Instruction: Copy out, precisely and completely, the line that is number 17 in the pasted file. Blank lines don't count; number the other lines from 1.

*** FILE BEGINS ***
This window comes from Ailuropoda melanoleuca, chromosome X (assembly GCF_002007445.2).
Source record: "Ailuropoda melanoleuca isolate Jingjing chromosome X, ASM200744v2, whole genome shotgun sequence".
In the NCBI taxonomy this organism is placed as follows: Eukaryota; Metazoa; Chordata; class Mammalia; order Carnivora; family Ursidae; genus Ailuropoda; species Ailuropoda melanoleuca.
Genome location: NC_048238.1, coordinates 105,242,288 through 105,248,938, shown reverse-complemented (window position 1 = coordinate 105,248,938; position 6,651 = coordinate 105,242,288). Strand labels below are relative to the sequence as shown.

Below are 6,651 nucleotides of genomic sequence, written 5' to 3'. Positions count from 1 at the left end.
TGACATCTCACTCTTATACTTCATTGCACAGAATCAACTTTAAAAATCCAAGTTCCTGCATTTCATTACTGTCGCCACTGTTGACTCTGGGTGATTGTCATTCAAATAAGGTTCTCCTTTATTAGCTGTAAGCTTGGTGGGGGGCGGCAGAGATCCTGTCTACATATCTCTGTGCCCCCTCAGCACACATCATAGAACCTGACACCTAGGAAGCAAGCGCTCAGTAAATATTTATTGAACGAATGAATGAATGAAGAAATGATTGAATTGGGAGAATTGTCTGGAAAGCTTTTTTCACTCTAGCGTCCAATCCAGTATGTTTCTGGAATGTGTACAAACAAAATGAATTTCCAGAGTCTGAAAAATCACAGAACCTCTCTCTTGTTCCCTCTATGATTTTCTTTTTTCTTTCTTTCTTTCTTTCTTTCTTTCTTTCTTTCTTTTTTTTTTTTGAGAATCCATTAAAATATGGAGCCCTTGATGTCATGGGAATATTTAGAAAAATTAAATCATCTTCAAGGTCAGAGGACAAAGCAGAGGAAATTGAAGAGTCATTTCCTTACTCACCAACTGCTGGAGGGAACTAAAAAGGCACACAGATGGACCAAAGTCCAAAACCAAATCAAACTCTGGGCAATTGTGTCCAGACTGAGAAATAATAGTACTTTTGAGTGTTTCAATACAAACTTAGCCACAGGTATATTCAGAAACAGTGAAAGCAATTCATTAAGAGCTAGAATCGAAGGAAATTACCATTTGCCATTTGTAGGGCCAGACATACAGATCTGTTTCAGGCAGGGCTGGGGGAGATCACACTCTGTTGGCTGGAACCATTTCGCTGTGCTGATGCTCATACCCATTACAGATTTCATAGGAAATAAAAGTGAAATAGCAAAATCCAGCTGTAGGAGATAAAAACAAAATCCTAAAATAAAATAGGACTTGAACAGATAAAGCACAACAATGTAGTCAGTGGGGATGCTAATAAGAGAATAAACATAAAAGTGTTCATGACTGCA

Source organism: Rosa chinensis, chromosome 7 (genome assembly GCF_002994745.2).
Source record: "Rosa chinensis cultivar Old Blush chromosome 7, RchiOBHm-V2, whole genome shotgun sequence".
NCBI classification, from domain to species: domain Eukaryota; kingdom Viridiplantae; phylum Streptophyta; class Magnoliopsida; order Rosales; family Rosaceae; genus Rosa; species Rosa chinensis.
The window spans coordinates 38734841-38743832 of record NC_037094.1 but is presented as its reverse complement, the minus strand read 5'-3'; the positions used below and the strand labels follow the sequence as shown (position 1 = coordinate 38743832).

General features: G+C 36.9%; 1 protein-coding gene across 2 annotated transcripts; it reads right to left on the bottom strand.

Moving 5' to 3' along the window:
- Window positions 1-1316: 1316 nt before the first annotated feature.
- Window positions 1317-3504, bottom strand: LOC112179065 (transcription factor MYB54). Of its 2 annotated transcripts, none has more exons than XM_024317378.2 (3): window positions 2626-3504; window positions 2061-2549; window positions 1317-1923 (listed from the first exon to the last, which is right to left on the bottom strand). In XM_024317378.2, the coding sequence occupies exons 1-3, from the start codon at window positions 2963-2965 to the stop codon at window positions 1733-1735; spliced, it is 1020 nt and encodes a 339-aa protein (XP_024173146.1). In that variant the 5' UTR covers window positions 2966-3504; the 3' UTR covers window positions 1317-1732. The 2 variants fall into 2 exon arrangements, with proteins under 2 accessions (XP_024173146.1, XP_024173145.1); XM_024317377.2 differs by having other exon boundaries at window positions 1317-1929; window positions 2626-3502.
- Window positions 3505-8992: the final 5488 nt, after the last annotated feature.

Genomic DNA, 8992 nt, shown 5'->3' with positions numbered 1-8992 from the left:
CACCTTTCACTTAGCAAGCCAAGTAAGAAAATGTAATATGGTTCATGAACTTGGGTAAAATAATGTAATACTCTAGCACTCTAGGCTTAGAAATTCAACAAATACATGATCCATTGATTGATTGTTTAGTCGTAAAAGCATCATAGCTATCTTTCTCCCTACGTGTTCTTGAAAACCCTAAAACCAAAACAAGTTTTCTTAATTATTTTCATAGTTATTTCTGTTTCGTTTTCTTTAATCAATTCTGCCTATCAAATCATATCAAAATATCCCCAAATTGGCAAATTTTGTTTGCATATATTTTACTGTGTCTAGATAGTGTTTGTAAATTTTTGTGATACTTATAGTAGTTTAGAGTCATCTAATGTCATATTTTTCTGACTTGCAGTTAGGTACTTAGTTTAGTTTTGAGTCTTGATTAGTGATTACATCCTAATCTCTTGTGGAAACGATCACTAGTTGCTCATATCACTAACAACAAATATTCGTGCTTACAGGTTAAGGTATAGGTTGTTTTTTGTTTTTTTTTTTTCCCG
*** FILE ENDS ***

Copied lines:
CACCTTTCACTTAGCAAGCCAAGTAAGAAAATGTAATATGGTTCATGAACTTGGGTAAAATAATGTAATACTCTAGCACTCTAGGCTTAGAAATTCAACAAATACATGATCCATTGATTGATTGTTTAGTCGTAAAAGCATCATAGCTATCTTTCTCCCTACGTGTTCTTGAAAACCCTAAAACCAAAACAAGTTTTCTTAATTATTTTCATAGTTATTTCTGTTTCGTTTTCTTTAATCAATTCTGCCTATCAAATCATATCAAAATATCCCCAAATTGGCAAATTTTGTTTGCATATATTTTACTGTGTCTAGATAGTGTTTGTAAATTTTTGTGATACTTATAGTAGTTTAGAGTCATCTAATGTCATATTTTTCTGACTTGCAGTTAGGTACTTAGTTTAGTTTTGAGTCTTGATTAGTGATTACATCCTAATCTCTTGTGGAAACGATCACTAGTTGCTCATATCACTAACAACAAATATTCGTGCTTACAGGTTAAGGTATAGGTTGTTTTTTGTTTTTTTTTTTTCCCG